Hungary, Poland see anti-immigration stance spreading in EU

Polish Prime Minister Mateusz Morawiecki and Hungarian Prime Minister Viktor Orban hold a joint news conference in Budapest on Wednesday. (Reuters)
Updated 03 January 2018
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Hungary, Poland see anti-immigration stance spreading in EU

BUDAPEST: The prime ministers of Hungary and Poland said Wednesday their countries’ anti-immigration policies are gaining strength within the 28-nation European Union.
Polish Prime Minister Mateusz Morawiecki, making his first bilateral visit since assuming office in December, and his Hungarian counterpart, Viktor Orban, pointed to Austria, where conservative and nationalist parties formed a coalition government last month.
“Democracy has been restored in Austria because the Austrians who reject immigration elected a government which also does not want immigration,” Orban said. “This will be the case everywhere in Europe and I believe it is only a matter of time.”
Morawiecki said the immigration issue, which he called a matter of national sovereignty, was “getting even hotter” in the EU “and it seems that it is going in our direction.”
The two leaders again rejected EU efforts to resettle refugees among members of the bloc, while emphasizing their contributions to rebuilding efforts in the Middle East aimed at keeping more people at home.
“The EU’s immigration policy is not working. What is more, it is not only not working but it has failed spectacularly,” Orban said. “It is clear that the European people don’t want immigration, while several European leaders are still forcing the failed immigration policy.”
Poland is facing possible sanctions from the EU because of its perceived erosion of democratic principles, including recent steps increasing government control of the judiciary. While Orban has vowed to block any punitive measures against Poland by the EU, neither leader mentioned the issue during their news conference in the Hungarian Parliament.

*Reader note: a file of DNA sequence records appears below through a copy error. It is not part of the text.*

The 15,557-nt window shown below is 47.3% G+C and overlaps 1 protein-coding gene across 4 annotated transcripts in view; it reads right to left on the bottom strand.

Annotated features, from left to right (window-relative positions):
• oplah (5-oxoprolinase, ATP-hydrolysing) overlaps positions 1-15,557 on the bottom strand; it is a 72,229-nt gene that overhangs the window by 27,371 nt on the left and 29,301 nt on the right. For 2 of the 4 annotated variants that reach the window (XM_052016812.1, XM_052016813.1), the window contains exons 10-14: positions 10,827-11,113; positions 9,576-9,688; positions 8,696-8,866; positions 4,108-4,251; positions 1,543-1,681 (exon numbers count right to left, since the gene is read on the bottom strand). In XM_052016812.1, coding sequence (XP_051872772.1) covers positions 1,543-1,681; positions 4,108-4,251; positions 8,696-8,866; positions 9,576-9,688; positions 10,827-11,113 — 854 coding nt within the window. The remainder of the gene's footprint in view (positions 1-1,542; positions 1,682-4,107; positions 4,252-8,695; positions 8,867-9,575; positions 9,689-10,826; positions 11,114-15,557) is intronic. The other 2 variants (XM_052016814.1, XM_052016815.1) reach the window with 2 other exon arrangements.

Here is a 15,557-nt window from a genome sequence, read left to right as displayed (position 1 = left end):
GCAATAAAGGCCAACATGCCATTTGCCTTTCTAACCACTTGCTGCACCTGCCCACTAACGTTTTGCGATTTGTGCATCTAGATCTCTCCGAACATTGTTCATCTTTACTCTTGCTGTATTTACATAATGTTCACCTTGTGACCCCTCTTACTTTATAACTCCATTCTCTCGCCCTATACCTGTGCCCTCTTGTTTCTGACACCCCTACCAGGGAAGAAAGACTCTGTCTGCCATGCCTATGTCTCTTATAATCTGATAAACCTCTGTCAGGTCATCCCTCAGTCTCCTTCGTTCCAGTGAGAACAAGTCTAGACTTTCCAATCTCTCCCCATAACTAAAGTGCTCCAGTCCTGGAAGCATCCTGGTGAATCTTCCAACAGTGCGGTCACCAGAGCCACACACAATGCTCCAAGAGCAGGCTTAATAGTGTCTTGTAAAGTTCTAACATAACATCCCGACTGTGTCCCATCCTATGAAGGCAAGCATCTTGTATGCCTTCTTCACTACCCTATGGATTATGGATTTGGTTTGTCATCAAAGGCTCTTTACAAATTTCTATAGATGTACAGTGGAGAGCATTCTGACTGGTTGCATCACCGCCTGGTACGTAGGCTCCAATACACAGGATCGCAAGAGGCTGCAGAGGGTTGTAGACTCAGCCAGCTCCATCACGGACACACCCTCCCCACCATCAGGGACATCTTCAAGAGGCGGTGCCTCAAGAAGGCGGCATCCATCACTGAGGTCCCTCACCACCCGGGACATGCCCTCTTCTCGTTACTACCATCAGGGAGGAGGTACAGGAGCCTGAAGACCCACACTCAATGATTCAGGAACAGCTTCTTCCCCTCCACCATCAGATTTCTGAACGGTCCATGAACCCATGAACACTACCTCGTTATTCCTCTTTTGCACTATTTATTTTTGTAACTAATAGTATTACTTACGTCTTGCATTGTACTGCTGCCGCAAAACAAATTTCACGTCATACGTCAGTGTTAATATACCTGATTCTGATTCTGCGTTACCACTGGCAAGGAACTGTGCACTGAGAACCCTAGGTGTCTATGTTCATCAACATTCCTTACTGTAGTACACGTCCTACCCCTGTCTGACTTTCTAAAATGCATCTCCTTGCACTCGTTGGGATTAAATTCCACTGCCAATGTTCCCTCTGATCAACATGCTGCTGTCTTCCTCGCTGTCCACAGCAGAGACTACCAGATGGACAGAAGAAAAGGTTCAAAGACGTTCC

Former Hong Kong leader hospitalized after losing appeal for misconduct jailing

Updated 20 July 2018
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Former Hong Kong leader hospitalized after losing appeal for misconduct jailing

HONG KONG: Former Hong Kong leader Donald Tsang was hospitalized Friday after losing an appeal bid against a misconduct conviction in one of the city’s most high-profile corruption cases.
Tsang was jailed last year after being found guilty of failing to disclose his plans to lease a luxury flat from a major investor in a broadcaster, which was later granted a license from the government while he was leader.
The 73-year-old, who held the leadership post of chief executive for seven years from 2005, is the most senior city official ever to be convicted in a criminal trial and the highest-ranking one to be put behind bars.
His trial came at a time when residents were losing faith in Hong Kong’s leaders after a string of corruption cases fueled suspicions over links between public officials and business figures.
Tsang was released on bail last year after two months in prison, pending the appeal.
The Court of Appeal sent him back to prison Friday, but shortly after he was led out of the courtroom by security guards, Tsang was taken away in an ambulance.
Local media reported that he had “felt unwell” and was wearing an oxygen mask.
The Court of Appeal judgment said Friday that: “It defies belief that someone with the applicant’s long experience and background in government service could have overlooked the need to make a declaration of interest in these circumstances.”
It added that Tsang’s misconduct was “particularly serious, given his pre-eminent position in the community and the harm his actions will have engendered among the people of Hong Kong in their confidence in the way the Government does its business.”
However, the court reduced Tsang’s sentence from 20 months to 12 months, saying the previous judge’s starting point for sentencing was too high.
Speaking outside court after the judgment was delivered and before Tsang was taken to hospital, his wife Selina said she was “disappointed and heartbroken.”
“After discussing with the lawyers later, we will decide the next move as soon as possible,” she told reporters.
Prosecutors during Tsang’s trial characterized his conduct as an abuse of power to further his own personal interests.
In 2012, he apologized over separate allegations that he had accepted inappropriate gifts from business friends in the form of trips on luxury yachts and private jets.
His former deputy Rafael Hui was jailed for seven-and-a-half years in 2014 after being found guilty of taking bribes from Hong Kong property tycoon Thomas Kwok.